Here are some events that actually occurred in South Florida:
▪ In 1985, a man in a Bugs Bunny costume wandered around on Hollywood Beach next to a pair of dice that stood 12 feet high.
▪ In 1992, three men in hip boots sloshed around in a Coral Gables reflecting pool for three hours in what was billed as “The Olympic Figure Wading Trials.” Shortly thereafter, a man dressed as a drunken vagrant in the Coral Gables bus station was suddenly surrounded by a crowd of extremely excited people shouting “Booger! Booger!”
▪ In 2001, in a temporary wrestling ring set up in a major intersection in Hollywood, a wrestler wearing a catcher’s mask and a tutu battled four wrestlers wearing bridal gowns and one dressed as an undertaker.
▪ In 2004, a gigantic model of a laptop computer appeared in Coconut Grove, with one letter missing from its keyboard, and the words “When is the key” on its screen.
▪ In 2011, an enormous brassiere, measuring 35 feet from end to end, appeared between two parking structures at Marlins Park.
All of these bizarre things, and many more that have appeared in South Florida over the past few decades, are connected. Can you guess what the connection is?
That’s right: The drug epidemic.
No! That was a joke. The connection is that all of these things were part of the Herald Hunt, a strange and wondrous South Florida tradition that dates back to the ’80s, when it was known as the Tropic Hunt. The Hunt is a giant puzzle that we here at the Herald set up for a day so that you, our readers, can drive yourselves crazy trying to solve it. We held Hunts off and on from 1984 through 2012, when, mainly for budget reasons, it was discontinued, much to the dismay of thousands of South Florida families who participated in it year after year.
But now we’re happy to announce that we’re bringing the Hunt back to Miami. It will be held Sunday, March 4, in Museum Park, next to the Frost Science and Perez Art museums. It’s free and open to everybody. All you need to do is get a copy of the special Hunt instructions section, which will be in the March 4 edition of the Miami Herald. Read the instructions carefully and be at the main stage in the park by noon, when the Hunt officially begins.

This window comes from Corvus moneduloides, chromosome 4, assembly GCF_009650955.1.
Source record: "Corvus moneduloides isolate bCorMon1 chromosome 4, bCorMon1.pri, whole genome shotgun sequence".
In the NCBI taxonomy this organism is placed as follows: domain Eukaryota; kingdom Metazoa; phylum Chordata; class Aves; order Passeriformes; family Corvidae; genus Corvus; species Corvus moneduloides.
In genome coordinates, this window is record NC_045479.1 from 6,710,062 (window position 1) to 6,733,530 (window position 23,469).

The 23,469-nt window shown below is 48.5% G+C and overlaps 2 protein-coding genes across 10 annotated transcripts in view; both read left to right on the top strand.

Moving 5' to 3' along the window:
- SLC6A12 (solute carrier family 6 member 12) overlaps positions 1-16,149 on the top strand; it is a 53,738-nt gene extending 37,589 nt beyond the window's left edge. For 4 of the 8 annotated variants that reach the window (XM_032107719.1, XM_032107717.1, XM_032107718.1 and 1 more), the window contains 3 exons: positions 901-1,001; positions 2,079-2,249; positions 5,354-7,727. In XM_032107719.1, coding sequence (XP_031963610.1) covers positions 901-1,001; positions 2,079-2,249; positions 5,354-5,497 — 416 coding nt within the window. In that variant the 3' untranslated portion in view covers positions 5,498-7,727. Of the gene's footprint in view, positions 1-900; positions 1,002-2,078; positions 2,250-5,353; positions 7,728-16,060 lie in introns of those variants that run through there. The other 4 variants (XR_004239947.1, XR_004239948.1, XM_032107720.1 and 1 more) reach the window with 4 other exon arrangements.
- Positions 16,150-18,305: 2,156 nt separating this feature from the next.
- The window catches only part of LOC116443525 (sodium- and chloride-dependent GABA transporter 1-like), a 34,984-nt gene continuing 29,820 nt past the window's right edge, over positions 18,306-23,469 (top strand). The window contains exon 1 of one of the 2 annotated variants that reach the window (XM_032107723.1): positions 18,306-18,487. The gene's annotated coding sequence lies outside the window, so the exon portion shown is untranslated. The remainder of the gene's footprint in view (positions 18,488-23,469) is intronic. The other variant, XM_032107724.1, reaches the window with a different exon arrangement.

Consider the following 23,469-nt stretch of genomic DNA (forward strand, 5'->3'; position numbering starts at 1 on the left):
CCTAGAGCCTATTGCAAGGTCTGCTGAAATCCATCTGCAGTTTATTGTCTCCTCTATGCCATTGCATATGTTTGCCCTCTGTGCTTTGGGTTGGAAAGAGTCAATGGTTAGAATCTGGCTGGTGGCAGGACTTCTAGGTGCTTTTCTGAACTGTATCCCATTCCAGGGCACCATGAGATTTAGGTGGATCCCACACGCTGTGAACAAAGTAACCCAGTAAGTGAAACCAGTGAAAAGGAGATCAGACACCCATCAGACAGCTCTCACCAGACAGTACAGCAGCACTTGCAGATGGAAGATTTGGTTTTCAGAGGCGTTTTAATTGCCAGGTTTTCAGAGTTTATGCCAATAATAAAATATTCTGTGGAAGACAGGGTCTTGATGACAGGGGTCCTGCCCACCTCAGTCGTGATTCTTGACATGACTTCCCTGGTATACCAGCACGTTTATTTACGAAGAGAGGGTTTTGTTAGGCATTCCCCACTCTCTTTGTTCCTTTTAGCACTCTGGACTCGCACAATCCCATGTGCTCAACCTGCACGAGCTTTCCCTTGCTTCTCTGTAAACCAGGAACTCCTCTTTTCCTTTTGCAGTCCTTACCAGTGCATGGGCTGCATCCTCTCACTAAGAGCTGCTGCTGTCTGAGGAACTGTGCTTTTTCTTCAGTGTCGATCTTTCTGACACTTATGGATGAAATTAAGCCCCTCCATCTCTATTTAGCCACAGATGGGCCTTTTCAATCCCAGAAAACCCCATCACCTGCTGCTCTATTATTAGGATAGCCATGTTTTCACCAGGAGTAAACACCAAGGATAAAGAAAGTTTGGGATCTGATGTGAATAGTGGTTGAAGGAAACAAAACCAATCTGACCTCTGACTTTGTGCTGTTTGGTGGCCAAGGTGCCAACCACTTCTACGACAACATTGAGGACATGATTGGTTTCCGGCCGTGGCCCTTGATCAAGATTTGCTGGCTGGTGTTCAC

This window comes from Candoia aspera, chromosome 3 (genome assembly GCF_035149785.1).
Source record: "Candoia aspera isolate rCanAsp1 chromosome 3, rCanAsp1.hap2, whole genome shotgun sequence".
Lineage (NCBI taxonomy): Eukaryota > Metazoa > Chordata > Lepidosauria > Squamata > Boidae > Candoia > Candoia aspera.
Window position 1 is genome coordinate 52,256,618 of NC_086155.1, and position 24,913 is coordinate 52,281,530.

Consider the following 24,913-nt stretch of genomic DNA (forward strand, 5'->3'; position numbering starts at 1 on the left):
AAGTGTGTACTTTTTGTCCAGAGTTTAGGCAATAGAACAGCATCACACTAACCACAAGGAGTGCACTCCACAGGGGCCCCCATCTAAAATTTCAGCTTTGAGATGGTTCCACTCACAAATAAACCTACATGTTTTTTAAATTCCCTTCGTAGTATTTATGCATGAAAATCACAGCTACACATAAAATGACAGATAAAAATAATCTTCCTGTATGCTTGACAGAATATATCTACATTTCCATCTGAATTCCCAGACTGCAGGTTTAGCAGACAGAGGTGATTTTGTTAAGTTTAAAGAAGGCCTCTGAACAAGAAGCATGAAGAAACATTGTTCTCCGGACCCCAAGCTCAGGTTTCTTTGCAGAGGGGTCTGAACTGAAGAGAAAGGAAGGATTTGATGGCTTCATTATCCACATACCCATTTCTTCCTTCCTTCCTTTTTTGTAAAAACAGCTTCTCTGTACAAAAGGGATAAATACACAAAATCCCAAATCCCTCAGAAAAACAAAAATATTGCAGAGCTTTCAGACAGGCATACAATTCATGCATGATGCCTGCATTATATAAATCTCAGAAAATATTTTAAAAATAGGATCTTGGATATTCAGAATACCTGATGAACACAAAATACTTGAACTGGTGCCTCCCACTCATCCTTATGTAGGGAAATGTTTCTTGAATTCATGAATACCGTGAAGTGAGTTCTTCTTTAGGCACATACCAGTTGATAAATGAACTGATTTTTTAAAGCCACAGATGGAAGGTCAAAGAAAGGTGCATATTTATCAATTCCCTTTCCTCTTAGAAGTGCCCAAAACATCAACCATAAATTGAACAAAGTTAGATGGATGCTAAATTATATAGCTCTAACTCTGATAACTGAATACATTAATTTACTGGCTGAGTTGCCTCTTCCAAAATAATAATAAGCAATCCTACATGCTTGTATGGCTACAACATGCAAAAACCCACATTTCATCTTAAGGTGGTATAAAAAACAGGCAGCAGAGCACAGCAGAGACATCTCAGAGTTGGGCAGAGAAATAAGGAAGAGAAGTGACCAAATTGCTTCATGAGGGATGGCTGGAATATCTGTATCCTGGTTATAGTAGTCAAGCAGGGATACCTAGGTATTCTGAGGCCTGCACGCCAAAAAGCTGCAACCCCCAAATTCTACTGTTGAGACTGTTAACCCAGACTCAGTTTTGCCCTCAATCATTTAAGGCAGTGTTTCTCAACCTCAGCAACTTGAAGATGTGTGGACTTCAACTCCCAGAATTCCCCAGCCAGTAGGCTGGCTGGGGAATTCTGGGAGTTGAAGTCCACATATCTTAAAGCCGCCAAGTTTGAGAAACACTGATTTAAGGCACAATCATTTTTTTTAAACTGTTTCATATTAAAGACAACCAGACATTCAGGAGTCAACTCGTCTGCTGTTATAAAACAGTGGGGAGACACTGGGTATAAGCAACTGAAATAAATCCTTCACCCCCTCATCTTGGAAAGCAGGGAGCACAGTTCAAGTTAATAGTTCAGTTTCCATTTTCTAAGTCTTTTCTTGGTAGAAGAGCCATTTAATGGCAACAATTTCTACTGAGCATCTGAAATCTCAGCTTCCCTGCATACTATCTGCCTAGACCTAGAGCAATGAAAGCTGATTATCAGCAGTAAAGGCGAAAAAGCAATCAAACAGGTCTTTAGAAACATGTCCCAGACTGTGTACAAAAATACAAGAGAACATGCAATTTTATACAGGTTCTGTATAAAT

The Hunt usually runs for about four hours, and people usually compete in teams; the team can be any size, but four people is ideal. If you’re the first team to solve the Hunt, you’ll win four two-day staycations for two at the Costa d’Este Beach Resort and Spa, plus four $100 iTunes gift cards and four $100 Whole Foods gift cards. We also have prize packages for second- and third-place teams.
But even if you don’t win, we can pretty much guarantee that you’ll have a good time in a lovely setting surrounded by groups of fun-loving South Florida families, most of whom are every bit as confused as you are. When the Hunt is over Tom Shroder and I — we’re the creators of the Hunt — will announce the winners and explain how the Hunt worked, and you can express your appreciation, in accordance with hallowed Hunt tradition, by booing us.
If that sounds like fun, you should start assembling your Hunt team. Also — I’m repeating this, because it’s important — be sure to get the Sunday, March 4, Herald and read the special Hunt instructions section carefully. That’s all the preparation you need, although if you’d like to read more about how past Hunts worked, check out TropicHunt.com, an online archive lovingly maintained by Andy Wenzel, who has participated in every Hunt.
So come join us on March 4. If you’ve never been part of a Hunt before, we guarantee that you’re in for a unique experience. And if you’re one of our veteran Hunters, it’ll be great to see you again. We’ve missed you. Even the booing.